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Work on 233 homes in South Hall starting in May
Subdivision to include dog park, other amenities
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An example rendering of the homes being planned in a 233-house subdivision on Friendship Road. Developers plan to break ground in May. Photo courtesy of Mike Dye

Earth moving will begin in May on a 233-home subdivision on Friendship Road that until Thursday had been tied up in paperwork between Hall and Gwinnett counties.

Edge City Properties is developing 74 acres to be named Trinity Falls in the far southern end of Hall County, an upscale neighborhood of homes in the mid-$300,000 range catering to metro Atlanta buyers looking to get more for their dollar farther north.

The first homes will go on the market in 2019, according to Mike Dye, a principal of Edge City Properties.

Research and preparation for Trinity Falls began more than a year ago, and it’s Dye’s first project in Hall County after a career developing property in the metro area. He said late last year that Hall is becoming a more desirable place for builders as development stretches north.

The 74 acres are divided about equally by pasture and woodland.

“We’ll do a lot (of earth moving). It’ll probably take us a good 10 months to put in the infrastructure before we start building homes,” Dye said on Monday. “... We’ll probably be delivering the first homes in January of 2019.”

The homes themselves will be built by Century Communities, a nationwide homebuilder, and will go up in one-year phases of about 75 homes each year. A homeowners association will be formed when all homes are built.

Trinity Falls will include a pool, tennis courts and clubhouse in its common areas, but the subdivision will include one interesting public amenity becoming more common in Georgia communities: a dog park.

Dye said Edge City Properties changed its plans for the community during the planning process to accommodate increasing demand for pet-friendly spaces in new communities around North Georgia.

Jodi Wingard, a 24-year metro Atlanta Realtor who works for Berkshire Hathaway, said she’s seeing the same demand for dog-friendly communities as Americans see their canines as more than pets.

“Everybody wants amenities for their animals, for their pets, because they’re part of the family — just like you have amenities for your children,” Wingard said Monday.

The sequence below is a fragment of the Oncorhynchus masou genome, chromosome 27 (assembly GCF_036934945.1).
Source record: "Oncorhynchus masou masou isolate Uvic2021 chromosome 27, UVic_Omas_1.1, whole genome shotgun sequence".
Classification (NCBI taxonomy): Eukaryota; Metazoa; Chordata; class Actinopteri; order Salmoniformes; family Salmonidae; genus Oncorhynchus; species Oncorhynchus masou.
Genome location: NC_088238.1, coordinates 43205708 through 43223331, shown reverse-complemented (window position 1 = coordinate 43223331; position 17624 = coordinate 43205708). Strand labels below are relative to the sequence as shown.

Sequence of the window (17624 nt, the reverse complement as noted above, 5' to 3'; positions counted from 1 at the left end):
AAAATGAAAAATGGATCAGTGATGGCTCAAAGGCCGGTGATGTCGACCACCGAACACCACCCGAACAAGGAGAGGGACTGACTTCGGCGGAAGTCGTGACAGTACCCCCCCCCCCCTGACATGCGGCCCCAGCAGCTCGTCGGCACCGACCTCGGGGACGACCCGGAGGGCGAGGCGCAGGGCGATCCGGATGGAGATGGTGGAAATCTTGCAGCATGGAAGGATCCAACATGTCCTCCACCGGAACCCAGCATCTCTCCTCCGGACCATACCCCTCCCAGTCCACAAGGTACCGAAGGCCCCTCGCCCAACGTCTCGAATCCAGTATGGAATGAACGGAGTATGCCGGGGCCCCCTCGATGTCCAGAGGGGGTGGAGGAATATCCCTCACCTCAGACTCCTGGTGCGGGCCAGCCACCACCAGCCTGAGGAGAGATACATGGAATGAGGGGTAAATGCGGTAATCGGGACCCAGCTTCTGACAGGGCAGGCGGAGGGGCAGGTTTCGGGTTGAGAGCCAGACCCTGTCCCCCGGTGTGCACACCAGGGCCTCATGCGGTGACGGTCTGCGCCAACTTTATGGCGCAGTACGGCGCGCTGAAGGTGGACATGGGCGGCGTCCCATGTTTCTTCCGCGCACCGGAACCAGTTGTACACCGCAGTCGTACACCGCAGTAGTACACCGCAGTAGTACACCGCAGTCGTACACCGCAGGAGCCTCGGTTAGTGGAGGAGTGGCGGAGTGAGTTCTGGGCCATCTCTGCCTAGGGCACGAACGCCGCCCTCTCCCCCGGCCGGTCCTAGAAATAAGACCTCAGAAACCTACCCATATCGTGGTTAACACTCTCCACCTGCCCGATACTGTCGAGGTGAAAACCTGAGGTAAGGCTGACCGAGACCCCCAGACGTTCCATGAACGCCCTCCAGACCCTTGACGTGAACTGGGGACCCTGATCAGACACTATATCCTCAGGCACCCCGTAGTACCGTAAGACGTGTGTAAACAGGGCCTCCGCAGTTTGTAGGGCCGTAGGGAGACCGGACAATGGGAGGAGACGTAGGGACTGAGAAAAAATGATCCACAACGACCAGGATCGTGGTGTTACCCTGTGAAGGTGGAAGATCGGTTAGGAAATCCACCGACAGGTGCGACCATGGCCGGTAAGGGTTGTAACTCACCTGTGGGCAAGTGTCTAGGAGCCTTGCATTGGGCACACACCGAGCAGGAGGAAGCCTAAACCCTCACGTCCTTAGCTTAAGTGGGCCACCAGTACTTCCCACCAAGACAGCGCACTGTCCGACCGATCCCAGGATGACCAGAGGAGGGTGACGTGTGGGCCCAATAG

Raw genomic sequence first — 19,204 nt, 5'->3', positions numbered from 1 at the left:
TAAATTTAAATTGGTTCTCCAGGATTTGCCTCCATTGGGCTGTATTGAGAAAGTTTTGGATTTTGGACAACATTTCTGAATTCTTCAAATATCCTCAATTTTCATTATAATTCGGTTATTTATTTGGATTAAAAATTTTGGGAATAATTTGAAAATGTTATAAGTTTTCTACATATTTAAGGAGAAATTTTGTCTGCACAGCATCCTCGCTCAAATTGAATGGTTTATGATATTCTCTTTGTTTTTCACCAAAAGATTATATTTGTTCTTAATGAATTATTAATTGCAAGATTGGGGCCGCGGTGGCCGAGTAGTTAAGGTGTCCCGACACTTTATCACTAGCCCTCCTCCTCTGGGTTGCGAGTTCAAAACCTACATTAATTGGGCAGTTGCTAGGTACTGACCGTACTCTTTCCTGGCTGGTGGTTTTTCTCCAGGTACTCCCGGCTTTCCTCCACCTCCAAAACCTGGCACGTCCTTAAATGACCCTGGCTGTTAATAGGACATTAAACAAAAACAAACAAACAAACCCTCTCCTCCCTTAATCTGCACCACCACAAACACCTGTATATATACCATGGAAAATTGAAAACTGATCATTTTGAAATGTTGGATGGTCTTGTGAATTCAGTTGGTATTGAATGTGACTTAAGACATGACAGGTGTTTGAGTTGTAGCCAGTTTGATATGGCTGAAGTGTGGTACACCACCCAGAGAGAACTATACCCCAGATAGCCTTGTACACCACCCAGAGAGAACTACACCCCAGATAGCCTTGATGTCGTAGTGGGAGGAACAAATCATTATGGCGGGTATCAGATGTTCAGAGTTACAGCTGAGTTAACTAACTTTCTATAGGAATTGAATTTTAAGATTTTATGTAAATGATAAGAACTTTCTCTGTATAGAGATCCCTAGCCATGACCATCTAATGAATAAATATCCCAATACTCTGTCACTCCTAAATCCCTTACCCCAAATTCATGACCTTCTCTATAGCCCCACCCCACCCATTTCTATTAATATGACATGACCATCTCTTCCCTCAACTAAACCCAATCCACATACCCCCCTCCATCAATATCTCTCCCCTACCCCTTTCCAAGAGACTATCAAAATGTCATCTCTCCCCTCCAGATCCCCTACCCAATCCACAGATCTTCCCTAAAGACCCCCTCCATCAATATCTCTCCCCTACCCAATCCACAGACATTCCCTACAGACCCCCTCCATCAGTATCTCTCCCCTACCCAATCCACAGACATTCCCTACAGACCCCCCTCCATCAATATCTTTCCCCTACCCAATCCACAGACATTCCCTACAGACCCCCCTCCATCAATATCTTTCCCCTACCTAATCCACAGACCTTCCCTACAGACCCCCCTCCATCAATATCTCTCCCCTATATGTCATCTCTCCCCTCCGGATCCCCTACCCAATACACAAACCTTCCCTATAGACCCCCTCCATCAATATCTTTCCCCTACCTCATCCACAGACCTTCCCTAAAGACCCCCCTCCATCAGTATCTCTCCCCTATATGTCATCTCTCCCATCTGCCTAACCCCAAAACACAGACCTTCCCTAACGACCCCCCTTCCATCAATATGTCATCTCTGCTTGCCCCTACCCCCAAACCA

The agent said she sees dog parks and pet amenities as a selling point, and not just in homebuyers. From downtown Atlanta to Avalon in Alpharetta to Dahlonega, more restaurants and businesses (Atlanta-based The Home Depot has been quietly welcoming dogs in its stores for years) are becoming dog-friendly.

From first-time homebuyers without children to established families, dogs are becoming an ever-greater part of the family — sometimes in the extreme.

“I actually have a family in right now from New York, and they’re like, ‘We don’t leave our dog alone, I hope you don’t mind if she comes with us,’” Wingard said. “... I have actually looked at a house not too long ago — the dog had its own closet for clothes and booties.”

The project hit a brief snag over the holidays because of paperwork in Gwinnett County.

Most of the project is in Hall County, but about 10 acres and 16 homes are in Gwinnett County. Both water and sewer will be provided by Gwinnett, which required an agreement between the city of Gainesville — the water provider for all of Hall — and the two counties.

That agreement slowed progress on the project when the Gwinnett Water and Sewer Authority rejected the agreement.

“They had some things in the original agreement that they didn’t want to approve as a water and sewer authority that had to do with fire serves and emergency services and such,” Dye said. “They felt it was out of their realm.”

The agreement passed by the Hall County Board of Commissioners on Thursday only covers water, sewer and stormwater.

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